The moment I learnt that Rahul Gandhi was coming to Santiniketan, I decided that I would not attend school and would instead wait at the gate to meet him. Today, I reached the gates of Uttarayan at 7.30 in the morning, about two hours before Rahul Gandhi’s expected arrival. People were already there and I was lucky to find a place to stand behind the barricade.
It was fun to scream his name every time a car approached the gates because all my friends were very keen to give him a rousing reception. We all wanted to make him feel wanted.
There was, of course, the expected disappointment when we realised that it was not him approaching but just security cars doing their rounds.
Of course, he arrived behind schedule and we had a long wait. But, in the end, I think it was well worth it.
The proudest moment for me — as well the most unbelievable one — was when Rahulji suddenly stepped out of the car and shook my hand. I had never imagined such a thing would happen. I had expected, at best, that he would wave to us and smile.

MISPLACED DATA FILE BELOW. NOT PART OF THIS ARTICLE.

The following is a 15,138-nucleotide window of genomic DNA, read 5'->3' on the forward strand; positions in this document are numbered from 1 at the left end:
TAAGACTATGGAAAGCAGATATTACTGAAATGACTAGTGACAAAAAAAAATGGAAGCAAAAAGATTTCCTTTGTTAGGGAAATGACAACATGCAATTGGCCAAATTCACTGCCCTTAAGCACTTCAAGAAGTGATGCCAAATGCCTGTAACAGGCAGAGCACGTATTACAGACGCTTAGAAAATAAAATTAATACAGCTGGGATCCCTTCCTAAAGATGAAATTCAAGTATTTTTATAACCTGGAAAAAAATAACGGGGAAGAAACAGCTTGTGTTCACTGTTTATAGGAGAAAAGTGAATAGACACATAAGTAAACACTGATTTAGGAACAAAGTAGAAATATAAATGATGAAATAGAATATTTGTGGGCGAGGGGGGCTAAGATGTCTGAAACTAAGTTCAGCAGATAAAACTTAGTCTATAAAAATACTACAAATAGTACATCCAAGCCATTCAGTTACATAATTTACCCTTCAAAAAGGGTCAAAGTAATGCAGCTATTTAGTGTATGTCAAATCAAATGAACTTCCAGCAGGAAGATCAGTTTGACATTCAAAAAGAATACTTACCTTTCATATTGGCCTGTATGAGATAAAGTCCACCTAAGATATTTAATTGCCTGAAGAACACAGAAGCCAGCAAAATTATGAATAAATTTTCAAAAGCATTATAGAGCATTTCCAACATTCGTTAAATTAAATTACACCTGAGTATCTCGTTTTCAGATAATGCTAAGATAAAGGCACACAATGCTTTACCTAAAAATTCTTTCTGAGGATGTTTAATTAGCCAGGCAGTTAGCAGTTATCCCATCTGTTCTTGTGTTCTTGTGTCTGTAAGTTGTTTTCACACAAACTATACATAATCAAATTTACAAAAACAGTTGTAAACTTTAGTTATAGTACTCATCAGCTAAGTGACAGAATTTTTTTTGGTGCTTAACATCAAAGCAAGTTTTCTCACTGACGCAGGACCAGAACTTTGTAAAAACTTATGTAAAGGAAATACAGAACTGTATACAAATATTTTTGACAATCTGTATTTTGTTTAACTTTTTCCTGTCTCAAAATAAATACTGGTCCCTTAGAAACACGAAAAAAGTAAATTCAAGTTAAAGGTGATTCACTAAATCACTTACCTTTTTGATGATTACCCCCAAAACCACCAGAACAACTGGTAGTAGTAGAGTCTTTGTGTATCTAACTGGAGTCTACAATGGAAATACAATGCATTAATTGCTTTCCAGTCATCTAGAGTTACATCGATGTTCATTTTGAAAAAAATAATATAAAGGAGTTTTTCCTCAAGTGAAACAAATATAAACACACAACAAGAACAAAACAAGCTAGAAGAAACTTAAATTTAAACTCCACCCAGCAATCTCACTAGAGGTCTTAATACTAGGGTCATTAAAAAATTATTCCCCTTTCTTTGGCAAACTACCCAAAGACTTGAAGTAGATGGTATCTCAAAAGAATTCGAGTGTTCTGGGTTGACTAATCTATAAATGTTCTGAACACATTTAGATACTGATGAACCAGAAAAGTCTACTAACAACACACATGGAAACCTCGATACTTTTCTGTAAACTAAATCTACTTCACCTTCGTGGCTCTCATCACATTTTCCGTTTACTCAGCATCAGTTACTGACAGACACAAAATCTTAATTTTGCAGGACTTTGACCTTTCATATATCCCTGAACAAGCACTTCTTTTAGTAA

Never in my wildest dreams had I thought that I would be shaking the hand of this charismatic leader. And so handsome at that.
For me, it would have been enough to have just seen him from behind the glass window of his car.
Today is one of the happiest days in my life. It was like meeting a very close member of my family whom I had never met before. Can anyone define this emotion? At least I cannot.